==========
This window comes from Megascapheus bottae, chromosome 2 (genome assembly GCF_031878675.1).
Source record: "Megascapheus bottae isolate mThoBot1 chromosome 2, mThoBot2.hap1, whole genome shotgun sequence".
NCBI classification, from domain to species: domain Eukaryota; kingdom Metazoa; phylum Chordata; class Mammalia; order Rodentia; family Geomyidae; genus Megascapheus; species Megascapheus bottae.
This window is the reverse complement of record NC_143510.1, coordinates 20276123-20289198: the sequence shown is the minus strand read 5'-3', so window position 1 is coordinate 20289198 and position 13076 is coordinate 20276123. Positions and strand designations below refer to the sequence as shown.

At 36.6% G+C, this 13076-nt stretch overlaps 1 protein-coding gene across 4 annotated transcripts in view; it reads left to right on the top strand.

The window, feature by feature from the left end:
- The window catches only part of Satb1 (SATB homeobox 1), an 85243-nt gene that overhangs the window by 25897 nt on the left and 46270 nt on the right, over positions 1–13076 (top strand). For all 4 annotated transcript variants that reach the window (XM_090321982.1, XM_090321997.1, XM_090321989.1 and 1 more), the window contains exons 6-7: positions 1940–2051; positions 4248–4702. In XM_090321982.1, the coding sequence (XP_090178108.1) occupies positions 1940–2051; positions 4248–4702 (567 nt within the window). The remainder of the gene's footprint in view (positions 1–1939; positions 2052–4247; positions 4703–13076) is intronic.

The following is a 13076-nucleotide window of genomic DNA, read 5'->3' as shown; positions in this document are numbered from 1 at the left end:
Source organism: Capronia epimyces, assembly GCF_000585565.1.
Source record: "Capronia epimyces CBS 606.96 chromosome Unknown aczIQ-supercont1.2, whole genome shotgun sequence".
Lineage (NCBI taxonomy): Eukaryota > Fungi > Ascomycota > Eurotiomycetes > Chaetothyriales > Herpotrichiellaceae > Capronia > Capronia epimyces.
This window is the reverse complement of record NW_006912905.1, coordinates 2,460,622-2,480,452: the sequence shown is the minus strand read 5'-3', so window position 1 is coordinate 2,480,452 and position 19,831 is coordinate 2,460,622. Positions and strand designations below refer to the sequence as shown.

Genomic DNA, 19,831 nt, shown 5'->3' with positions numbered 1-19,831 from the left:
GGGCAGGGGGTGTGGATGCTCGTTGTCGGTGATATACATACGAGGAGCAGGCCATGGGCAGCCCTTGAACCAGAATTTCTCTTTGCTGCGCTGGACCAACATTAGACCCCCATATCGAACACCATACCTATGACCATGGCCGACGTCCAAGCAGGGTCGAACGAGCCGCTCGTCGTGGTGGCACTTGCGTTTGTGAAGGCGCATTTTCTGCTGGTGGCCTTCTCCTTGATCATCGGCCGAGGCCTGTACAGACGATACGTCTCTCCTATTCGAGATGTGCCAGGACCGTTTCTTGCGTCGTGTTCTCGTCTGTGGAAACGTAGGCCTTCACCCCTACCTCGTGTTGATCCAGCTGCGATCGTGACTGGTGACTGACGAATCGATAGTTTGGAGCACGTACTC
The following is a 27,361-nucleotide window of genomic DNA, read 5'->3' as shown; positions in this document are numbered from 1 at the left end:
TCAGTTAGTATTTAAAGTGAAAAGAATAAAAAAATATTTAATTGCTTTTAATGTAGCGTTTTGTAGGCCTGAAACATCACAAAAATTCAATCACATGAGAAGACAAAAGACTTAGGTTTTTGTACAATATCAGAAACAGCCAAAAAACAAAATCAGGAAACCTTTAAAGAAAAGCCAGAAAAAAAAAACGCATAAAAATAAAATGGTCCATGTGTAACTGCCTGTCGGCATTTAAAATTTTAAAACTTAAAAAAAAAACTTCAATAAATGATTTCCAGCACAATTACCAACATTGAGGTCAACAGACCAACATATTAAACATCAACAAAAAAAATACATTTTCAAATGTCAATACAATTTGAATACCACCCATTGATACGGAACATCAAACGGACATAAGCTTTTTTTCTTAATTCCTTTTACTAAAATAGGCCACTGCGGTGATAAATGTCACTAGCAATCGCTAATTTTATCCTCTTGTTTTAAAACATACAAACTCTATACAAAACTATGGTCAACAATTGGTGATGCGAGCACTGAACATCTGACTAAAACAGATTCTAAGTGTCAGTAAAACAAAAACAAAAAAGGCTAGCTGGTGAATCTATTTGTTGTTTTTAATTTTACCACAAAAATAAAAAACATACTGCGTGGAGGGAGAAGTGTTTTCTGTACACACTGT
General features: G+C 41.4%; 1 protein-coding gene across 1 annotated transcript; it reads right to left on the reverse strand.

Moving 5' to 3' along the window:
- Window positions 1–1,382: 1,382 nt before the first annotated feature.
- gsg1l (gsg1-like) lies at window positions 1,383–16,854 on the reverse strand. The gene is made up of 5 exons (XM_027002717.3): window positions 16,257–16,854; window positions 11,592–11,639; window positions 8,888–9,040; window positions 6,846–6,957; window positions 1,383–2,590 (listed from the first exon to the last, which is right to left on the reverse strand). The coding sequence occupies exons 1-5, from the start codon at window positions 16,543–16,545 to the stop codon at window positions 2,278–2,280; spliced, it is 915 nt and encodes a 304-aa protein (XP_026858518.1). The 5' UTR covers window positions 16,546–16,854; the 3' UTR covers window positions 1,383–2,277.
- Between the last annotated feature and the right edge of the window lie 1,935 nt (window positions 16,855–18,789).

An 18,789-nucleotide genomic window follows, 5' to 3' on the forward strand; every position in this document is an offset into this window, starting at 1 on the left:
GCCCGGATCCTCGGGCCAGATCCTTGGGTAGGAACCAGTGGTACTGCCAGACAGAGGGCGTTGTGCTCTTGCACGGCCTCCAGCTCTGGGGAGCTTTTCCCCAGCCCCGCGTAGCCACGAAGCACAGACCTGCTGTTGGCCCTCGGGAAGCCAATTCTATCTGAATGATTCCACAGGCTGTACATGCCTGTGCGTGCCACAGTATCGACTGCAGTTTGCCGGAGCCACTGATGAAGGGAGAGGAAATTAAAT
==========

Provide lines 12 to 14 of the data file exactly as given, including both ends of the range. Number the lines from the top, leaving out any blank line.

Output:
This window is the reverse complement of record NW_006912905.1, coordinates 2,460,622-2,480,452: the sequence shown is the minus strand read 5'-3', so window position 1 is coordinate 2,480,452 and position 19,831 is coordinate 2,460,622. Positions and strand designations below refer to the sequence as shown.

Genomic DNA, 19,831 nt, shown 5'->3' with positions numbered 1-19,831 from the left:
GGGCAGGGGGTGTGGATGCTCGTTGTCGGTGATATACATACGAGGAGCAGGCCATGGGCAGCCCTTGAACCAGAATTTCTCTTTGCTGCGCTGGACCAACATTAGACCCCCATATCGAACACCATACCTATGACCATGGCCGACGTCCAAGCAGGGTCGAACGAGCCGCTCGTCGTGGTGGCACTTGCGTTTGTGAAGGCGCATTTTCTGCTGGTGGCCTTCTCCTTGATCATCGGCCGAGGCCTGTACAGACGATACGTCTCTCCTATTCGAGATGTGCCAGGACCGTTTCTTGCGTCGTGTTCTCGTCTGTGGAAACGTAGGCCTTCACCCCTACCTCGTGTTGATCCAGCTGCGATCGTGACTGGTGACTGACGAATCGATAGTTTGGAGCACGTACTC